The reason I wrote this is due to so many thinking that by sending them a letter - you're out. Then, when the Church comes looking for them later, they'll waive the letter in their faces. Fine. Until you get that final resignation letter from them - you will continue to be considered a member. With each new set of missionaries that come through the COB or local ward leaders - you will be a target. Every time you move somewhere - the local Ward leaders will come knocking. You will be a target - forever.

To stop the harassment you must get your final name removal letter. If you don't pursue that letter, then don't complain about having to waive law papers in front of the Church each time they knock on your door.

For complete information on how to have your name removed from the Mormon Church visit MormonResignation.com at http://www.mormonresignation.com.
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Take Heart From Hancock: You Can Stand Down The Mormon Cult And Resign!
Monday, Aug 19, 2013, at 08:48 AM
Original Author(s): Steve Benson
Topic: RESIGNATION PROCESS   -Link To MC Article-
As a personal preface, I wasn't "allowed" by the Mormon Cult to resign my membership (as some have suggested, supposedly due to my in-Cult family heritage). Rather, I resigned without seeking or being given Mormon Cult permission to do so. As far as I was concerned, it was a simple decision: Damn the demagogues; full speed ahead. To me, being "excommunicated" suggests that a believer is being kicked out of the Mormon Cult against their will. I was no longer a believer and wanted out on my own terms.

Besides, as has been demonstrated by the famous Norman Hancock case, it is unlawful for the Mormon Cult to force a member to remain in the ranks (through refusing to recognize their individual right to voluntarily resign), in order for the Mormon Cult to excommunicate them.

Enter Hancock, a lifelong Mormon who decided he finally wanted out. Thanks to Hancock's determination (and putting it bluntly), his case knocked the Mormon Cult back on its abusive butt.

Hancock served notice of his membership resignation but the resignation was rejected and Hancock was summarily excommunicated by a clueless Cult court. The endgame played out with Hancock subsequently suing the Mormon Cult for multi-millions of dollars in damages, which got the Cult's attention real quick. The Cult melted like Jell-O in the hot sun and relented, thereby recognizing Hancock's inherent right to resign.

Here's a brief synopsis:

"'Excommunication of Non-Members, Norman Hancock'

"The case of Norman Hancock is an interesting one. It establishes firmly that churches cannot excommunicate members who leave during discipline, based on the Marian Guinn precedent. That once someone quits instantly their legal protections against libel and slander are restored. The state has no authority over the the disciplinary process within the church, but the person has no longer given their consent and this changes things.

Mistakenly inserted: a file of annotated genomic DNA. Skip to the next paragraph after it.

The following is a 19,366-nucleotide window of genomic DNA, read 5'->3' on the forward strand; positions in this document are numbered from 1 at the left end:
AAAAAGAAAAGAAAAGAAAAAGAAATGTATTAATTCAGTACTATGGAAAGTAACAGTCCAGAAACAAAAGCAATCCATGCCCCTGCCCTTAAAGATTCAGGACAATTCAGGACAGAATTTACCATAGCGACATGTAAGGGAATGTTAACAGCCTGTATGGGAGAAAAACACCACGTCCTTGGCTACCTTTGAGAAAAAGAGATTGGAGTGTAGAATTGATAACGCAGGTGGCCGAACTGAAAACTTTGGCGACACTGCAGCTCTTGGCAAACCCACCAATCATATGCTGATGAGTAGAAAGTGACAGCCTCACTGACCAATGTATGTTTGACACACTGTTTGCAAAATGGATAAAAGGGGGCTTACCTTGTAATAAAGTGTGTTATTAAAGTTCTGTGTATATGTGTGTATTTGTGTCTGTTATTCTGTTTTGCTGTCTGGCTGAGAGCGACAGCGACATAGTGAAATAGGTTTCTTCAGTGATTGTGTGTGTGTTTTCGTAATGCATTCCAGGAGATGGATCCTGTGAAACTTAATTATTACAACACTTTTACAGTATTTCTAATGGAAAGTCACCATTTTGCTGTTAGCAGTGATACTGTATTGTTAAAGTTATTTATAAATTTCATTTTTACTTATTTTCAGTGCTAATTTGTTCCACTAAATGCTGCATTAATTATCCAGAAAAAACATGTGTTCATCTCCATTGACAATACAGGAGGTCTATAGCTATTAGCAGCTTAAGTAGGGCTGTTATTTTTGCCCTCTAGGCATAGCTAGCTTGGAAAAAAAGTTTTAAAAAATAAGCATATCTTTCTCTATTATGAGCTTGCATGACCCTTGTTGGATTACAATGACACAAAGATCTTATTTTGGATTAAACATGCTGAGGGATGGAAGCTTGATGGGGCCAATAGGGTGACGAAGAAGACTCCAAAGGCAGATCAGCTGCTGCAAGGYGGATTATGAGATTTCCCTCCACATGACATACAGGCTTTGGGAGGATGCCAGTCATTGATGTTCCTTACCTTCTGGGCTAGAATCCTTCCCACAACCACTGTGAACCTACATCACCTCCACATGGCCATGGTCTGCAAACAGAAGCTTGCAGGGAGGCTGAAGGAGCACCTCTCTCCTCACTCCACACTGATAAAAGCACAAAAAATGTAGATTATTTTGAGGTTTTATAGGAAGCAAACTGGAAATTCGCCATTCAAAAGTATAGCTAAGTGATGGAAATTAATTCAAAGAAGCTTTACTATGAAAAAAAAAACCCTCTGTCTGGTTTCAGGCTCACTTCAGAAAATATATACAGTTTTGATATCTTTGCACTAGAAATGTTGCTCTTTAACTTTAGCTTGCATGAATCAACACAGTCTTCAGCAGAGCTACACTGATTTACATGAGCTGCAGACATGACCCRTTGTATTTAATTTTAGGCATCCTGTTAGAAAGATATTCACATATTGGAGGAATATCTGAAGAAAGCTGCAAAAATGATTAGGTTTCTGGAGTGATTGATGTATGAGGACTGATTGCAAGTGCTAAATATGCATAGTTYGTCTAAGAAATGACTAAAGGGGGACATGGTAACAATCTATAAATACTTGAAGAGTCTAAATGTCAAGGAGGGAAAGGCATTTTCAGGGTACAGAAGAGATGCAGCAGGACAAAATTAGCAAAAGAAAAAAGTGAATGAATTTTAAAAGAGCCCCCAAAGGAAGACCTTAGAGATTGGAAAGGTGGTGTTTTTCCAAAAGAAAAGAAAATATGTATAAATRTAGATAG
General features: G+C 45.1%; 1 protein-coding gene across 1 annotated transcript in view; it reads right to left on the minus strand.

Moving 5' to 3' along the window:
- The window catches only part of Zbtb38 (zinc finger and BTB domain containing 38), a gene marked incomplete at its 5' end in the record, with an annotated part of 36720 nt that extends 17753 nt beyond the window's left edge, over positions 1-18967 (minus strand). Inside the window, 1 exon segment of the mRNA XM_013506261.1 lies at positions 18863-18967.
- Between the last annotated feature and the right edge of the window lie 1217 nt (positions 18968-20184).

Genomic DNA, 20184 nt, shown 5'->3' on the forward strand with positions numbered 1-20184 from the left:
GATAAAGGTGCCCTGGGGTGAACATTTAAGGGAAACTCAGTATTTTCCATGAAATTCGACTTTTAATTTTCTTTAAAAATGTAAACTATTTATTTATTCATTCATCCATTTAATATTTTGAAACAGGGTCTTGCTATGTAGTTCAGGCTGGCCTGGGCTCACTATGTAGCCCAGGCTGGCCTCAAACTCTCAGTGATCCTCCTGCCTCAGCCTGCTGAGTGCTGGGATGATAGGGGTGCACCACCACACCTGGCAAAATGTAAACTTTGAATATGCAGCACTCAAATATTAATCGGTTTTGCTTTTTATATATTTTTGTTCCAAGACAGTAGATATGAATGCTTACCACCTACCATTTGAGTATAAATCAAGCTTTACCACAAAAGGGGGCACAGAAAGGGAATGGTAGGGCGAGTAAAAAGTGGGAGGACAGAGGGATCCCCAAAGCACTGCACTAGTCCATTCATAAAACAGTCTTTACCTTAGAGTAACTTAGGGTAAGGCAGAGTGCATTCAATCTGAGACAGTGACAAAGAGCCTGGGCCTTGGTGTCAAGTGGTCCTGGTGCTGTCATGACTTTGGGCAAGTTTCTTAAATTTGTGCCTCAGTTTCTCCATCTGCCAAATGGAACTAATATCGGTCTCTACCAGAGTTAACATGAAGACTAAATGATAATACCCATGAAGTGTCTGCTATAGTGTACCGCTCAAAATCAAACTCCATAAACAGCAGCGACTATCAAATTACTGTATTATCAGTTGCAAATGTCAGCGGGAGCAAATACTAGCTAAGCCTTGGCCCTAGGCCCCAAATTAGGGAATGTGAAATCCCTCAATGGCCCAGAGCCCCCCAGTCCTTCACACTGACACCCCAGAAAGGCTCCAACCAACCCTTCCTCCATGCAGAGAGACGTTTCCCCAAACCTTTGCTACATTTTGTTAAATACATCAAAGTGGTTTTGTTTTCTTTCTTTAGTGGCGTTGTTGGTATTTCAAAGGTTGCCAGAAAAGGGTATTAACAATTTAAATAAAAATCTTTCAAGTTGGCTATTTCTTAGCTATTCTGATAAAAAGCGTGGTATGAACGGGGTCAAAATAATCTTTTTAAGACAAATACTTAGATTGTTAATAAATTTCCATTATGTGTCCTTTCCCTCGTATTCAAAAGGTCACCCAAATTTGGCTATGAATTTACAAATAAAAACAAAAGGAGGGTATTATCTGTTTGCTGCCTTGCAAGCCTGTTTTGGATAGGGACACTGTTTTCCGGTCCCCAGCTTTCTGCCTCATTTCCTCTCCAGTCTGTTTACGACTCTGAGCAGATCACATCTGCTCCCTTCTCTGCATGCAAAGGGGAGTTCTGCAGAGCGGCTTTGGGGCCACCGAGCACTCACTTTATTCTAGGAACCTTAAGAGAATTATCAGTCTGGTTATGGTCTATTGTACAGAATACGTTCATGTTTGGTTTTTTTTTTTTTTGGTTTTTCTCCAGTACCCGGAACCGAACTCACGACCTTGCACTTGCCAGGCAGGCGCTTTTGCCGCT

"The case is standard. In 1985 the Mormon Church excommunicated Norman Hancock after he submitted a letter of resignation to the Church. Hancock filed an $18 million lawsuit against the Church, saying a person has a right to voluntarily resign from a church. The suit was settled out of court. Church representatives agreed to change the records such that there would no longer be any record of an 'excommuication'; the records would show that he resigned-- that is, he had asked his name be removed from the Church roll."

http://church-discipline.blogspot.com...

For the blow-by-blow details of Hancock's infuriating but ultimately successful case as described in a report authored by Lavina Fielding Anderson for the "The Mormon Alliance," see: http://mormon-alliance.org/casereport...

As another individual aside, one of the former Mormons who wrote in support of Hancock's right to resign his membership was John W. Fitzgerald, who was thrown out of the Mormon Cult in 1972 for his opposition to its ban on African-American males receiving the priesthood. He wrote:

"The guarantee voiced in the Constitution of freedom of speech, freedom of the press and freedom of religion, also contains with it the concept of freedom from religion; that no individual or religious organization can coerce or force anyone to join or stay in any religious group against his or her will. . . .

"Norman L. Hancock's suit against the LDS Church for possible defamation of character . . . was settled out-of-court when the Church agreed to drop him from membership without the taint of excommunication, which is very real in Mormon communities.

"[It is time for the Church to take] a long look at their policy on excommunication and their practice of ignoring requests of individuals to have their names removed from the rolls of their church.

"The LDS Church is a pseudo-democracy. It never claimed to be a democracy like the one we believe in, where secrets ballots are taken, and it is nobody's business how one votes."

(John W. Fitzgerald, "Freedom from Religion," in "Salt Lake Tribune," 6 March 1985, p. A-17)

John W. Fitzgerald (or Dr. Fitzgerald, as I knew him) was my principal at Morningside Elementary in Salt Lake, where I attended 3rd and 4th grade. I remember him being a strong, thoughtful man who played the violin beautifully and who, sadly enough, announced to all of us students assembled in the school cafeteria on November 22, 1963, that President John F. Kennedy had been assassinated.